Melancholy Baby Cancelled by Crazy Legs

Every cloud must have a silver lining.
Wait until the sun shines through.

Those two lines from My Melancholy Baby sum up this time of year - the early descending darkness, the waiting out the Winter for a brighter Spring.

Back in the day I always would feel a little melancholy when the end of October, beginning of November, would roll around each year. It was a year that revolved around the racing calendar - late January to the end of October, when the last race was run. Those nine or ten months were filled with energy; in the days between races I would bounce between rides, a round of steady solo ones and white-knuckle group ones, filling the weeks. November days signaled an abrupt shift - most of those group rides slowed for the season, those that did not ceased entirely until well into the new year. With a snap of the fingers, all that energy was suddenly gone, or at least confined to the weekends.

To try and fill that gap I would ride loops at the Rose Bowl a couple nights a week through the winter. Those were almost always solo and would do little to assuage the melancholia. The ghosts of last seasons training races circled with me, climbed the hills in my wake, loitered around the parking lot as I hurriedly packed to get home to light and warmth. But while I missed all that energy and excitement, there was always the other side to consider as well. I looked forward to the slow down, a change of pace, to relaxing a bit before ramping back up, after a month or two, for the start of a new season. 

Lets face, it I haven't done a road race in ages, or so it seems. These days, calling myself a racer is solely based on the evidence of renewing my racing license each December. Maybe due to that, the melancholia isn't felt as strongly. Even so, the off-season still soft pedals through at a slower, lower intensity pace. 

And that brings us to Thursday (last) night.

before we ride, we drink coffee

The riders who come from twenty-five miles around and have made the Crazy Legs Ride a twice a week big deal, fail to grasp the significance of the term off-season. They fail to fully understand what it means, and the great responsibility that comes with that understanding. There I was, fully committed to practicing the fine art of the off-season with some thirty, or more, riders in front of me and none behind. Upon reaching the hill at the edge of town I latched on to a couple pairs of wheels whose riders, like myself, were making no extraordinary effort to be the twenty-seventh rider to reach the top.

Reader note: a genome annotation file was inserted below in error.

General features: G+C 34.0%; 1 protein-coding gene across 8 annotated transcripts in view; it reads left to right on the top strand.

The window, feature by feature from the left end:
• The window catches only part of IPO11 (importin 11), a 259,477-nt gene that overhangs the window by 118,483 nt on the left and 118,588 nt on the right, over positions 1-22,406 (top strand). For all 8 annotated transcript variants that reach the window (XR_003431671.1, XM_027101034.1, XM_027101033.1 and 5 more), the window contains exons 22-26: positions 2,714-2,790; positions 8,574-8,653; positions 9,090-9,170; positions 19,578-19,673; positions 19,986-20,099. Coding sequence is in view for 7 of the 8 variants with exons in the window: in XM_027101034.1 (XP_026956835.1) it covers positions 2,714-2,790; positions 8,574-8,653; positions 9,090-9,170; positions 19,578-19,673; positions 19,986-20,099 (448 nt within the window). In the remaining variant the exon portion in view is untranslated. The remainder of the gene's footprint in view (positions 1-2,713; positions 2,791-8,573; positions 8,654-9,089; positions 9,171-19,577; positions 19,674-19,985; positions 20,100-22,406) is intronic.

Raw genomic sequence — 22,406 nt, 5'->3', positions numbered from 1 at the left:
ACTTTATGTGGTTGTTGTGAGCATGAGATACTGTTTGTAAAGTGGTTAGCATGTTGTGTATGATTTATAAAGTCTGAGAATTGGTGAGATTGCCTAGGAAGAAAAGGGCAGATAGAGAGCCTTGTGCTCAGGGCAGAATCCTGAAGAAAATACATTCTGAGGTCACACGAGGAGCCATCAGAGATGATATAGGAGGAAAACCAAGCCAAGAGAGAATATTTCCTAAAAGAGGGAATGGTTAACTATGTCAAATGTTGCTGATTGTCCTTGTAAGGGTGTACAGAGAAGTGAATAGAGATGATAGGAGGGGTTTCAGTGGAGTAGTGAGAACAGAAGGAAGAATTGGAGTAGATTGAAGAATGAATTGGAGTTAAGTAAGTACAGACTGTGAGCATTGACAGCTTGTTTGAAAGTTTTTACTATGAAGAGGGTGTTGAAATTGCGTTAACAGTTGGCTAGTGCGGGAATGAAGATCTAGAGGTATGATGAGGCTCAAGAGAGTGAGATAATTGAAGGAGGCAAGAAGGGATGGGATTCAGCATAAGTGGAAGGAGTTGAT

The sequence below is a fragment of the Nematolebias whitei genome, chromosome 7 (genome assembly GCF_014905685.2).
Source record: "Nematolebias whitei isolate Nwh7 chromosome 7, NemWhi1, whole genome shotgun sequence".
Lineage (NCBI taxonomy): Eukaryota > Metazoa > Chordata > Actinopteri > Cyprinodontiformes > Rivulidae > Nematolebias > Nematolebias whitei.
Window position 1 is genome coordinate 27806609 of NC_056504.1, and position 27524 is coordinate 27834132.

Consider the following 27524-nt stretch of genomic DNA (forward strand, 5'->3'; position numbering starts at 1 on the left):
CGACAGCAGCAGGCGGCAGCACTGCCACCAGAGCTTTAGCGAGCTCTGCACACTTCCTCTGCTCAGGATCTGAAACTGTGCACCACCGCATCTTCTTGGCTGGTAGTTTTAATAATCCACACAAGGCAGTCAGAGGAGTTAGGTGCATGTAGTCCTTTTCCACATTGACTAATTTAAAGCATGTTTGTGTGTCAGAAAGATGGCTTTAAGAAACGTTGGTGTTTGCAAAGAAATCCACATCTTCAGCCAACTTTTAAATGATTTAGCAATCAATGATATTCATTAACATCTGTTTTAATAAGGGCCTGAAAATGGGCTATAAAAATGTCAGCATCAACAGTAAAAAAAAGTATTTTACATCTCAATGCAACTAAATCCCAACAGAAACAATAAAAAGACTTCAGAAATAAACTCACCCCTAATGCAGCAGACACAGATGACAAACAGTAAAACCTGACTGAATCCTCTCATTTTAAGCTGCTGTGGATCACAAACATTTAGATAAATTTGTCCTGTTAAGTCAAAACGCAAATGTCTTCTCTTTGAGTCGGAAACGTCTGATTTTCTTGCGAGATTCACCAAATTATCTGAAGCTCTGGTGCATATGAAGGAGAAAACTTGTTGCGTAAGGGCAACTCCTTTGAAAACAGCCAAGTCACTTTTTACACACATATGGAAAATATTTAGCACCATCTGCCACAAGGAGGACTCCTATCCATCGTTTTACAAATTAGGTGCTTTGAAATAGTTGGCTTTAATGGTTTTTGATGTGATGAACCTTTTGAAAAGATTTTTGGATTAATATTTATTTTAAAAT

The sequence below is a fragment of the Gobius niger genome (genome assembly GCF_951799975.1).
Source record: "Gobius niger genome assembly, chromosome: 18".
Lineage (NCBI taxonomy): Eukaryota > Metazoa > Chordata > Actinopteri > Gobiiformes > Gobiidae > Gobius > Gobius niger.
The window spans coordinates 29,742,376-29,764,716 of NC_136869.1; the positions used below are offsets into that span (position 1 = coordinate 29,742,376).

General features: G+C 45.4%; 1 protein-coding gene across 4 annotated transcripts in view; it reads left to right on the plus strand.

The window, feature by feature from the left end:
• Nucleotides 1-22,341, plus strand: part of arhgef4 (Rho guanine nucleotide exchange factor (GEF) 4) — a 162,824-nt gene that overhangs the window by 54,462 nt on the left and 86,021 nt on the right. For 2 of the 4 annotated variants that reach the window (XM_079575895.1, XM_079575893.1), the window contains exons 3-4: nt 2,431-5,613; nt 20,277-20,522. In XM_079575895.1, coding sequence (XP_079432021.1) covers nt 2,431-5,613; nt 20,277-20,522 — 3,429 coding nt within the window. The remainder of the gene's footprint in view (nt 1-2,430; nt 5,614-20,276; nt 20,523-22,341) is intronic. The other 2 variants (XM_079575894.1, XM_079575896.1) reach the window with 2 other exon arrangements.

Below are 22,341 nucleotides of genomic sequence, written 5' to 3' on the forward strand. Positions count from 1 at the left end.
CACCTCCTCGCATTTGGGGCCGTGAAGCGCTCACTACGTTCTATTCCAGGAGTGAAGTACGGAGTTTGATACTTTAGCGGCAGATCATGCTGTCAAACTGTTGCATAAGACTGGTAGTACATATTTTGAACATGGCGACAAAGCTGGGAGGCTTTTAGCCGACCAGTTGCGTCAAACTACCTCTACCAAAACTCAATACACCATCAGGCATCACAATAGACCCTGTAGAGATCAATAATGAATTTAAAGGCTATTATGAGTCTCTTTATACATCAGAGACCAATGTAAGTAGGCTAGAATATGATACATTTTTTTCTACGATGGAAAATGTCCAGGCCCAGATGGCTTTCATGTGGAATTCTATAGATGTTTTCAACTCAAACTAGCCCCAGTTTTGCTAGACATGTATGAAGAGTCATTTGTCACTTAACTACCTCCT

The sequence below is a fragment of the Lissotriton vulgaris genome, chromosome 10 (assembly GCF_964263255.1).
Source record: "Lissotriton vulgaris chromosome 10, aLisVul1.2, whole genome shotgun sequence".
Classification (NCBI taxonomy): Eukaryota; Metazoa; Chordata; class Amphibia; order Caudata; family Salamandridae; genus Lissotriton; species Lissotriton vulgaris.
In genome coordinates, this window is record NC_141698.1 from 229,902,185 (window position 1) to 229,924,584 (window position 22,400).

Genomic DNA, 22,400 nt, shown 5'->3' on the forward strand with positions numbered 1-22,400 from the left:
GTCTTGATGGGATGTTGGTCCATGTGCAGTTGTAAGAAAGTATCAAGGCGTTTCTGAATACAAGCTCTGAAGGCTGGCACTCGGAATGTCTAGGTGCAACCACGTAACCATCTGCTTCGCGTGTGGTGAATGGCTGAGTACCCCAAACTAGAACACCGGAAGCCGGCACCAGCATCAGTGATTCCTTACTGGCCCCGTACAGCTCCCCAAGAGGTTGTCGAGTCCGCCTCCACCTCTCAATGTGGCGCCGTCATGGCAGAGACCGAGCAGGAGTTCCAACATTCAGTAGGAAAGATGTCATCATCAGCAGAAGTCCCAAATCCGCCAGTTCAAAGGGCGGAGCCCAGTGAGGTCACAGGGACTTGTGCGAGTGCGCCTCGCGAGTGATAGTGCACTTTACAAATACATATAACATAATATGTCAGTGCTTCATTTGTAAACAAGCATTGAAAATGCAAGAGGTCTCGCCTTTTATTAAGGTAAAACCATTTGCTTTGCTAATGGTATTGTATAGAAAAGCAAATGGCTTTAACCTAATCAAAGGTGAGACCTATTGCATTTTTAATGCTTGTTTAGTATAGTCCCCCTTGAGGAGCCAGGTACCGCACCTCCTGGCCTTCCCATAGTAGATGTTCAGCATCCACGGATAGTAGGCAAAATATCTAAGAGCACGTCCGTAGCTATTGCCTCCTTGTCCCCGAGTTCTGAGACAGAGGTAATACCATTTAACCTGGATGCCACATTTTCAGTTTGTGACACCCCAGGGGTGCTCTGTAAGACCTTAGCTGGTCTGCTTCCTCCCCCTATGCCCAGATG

Later, we rolled along the Badillo speedway as a single entity until a traffic signal caused a split, and with that the nights laughing group was birthed. This group rolled along at a healthy not-going-to-catch-back-on speed, an anyway-it-is-the-off-season speed, until that front group was not just out of reach, they were out of sight.

At the Glendora Cut-Off (shortcut) half the laughing group turned right, while the other half made as if to continue along the standard route. I did what any self-respecting off-season rider would do, I waited just long enough for everyone to commit. Then, at just the right moment, a moment that was the pure essence of off-season, a moment that would not be noticed by anyone else until it was too late, I quietly turned right myself to join the others honoring all those legions of off-season riders who have come before us.

Lets not forget, there is a lengthy tradition to uphold, a tradition perfected by generations of riders stretching into the murky, distant past, a tradition of pros lounging on beaches, spending two weeks worth of consecutive days with their families. A tradition that recognizes the length and exhaustion of a racing season, and recognizes the need, nay the right, to ride slowly through November and the first half of December.

If the Greg G's, the Jason C's, the David F's, or any of those guys and gals wearing Win, Tru, Incycle, or SC Velo team kit, attack the bunch as we roll along at a nice conversational, off-season pace, add your voice to the many others grumbling about it. Make it loud enough that they can hear it as they sprint away and feel guilty about the winter pain they are the cause of. Call them out, call them back, remind them - "hey, this is November, this is the off-season."